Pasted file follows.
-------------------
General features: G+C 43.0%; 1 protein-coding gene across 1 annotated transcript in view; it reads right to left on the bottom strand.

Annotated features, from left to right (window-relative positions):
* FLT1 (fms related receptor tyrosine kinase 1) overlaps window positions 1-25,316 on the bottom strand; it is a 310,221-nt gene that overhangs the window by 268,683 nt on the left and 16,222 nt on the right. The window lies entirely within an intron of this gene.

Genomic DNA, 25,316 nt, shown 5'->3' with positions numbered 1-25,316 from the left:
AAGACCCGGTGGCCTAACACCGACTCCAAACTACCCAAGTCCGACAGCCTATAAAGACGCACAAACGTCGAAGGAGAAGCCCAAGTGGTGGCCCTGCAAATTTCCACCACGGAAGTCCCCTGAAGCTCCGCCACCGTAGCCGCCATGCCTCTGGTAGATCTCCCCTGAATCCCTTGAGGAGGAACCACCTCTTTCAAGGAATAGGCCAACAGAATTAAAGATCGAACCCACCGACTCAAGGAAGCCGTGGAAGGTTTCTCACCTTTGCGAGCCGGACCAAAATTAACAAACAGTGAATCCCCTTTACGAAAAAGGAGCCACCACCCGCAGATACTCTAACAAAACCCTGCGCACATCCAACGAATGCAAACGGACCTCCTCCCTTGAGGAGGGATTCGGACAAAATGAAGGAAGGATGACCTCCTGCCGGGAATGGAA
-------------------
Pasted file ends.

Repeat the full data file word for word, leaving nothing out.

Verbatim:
General features: G+C 43.0%; 1 protein-coding gene across 1 annotated transcript in view; it reads right to left on the bottom strand.

Annotated features, from left to right (window-relative positions):
* FLT1 (fms related receptor tyrosine kinase 1) overlaps window positions 1-25,316 on the bottom strand; it is a 310,221-nt gene that overhangs the window by 268,683 nt on the left and 16,222 nt on the right. The window lies entirely within an intron of this gene.

Genomic DNA, 25,316 nt, shown 5'->3' with positions numbered 1-25,316 from the left:
AAGACCCGGTGGCCTAACACCGACTCCAAACTACCCAAGTCCGACAGCCTATAAAGACGCACAAACGTCGAAGGAGAAGCCCAAGTGGTGGCCCTGCAAATTTCCACCACGGAAGTCCCCTGAAGCTCCGCCACCGTAGCCGCCATGCCTCTGGTAGATCTCCCCTGAATCCCTTGAGGAGGAACCACCTCTTTCAAGGAATAGGCCAACAGAATTAAAGATCGAACCCACCGACTCAAGGAAGCCGTGGAAGGTTTCTCACCTTTGCGAGCCGGACCAAAATTAACAAACAGTGAATCCCCTTTACGAAAAAGGAGCCACCACCCGCAGATACTCTAACAAAACCCTGCGCACATCCAACGAATGCAAACGGACCTCCTCCCTTGAGGAGGGATTCGGACAAAATGAAGGAAGGATGACCTCCTGCCGGGAATGGAA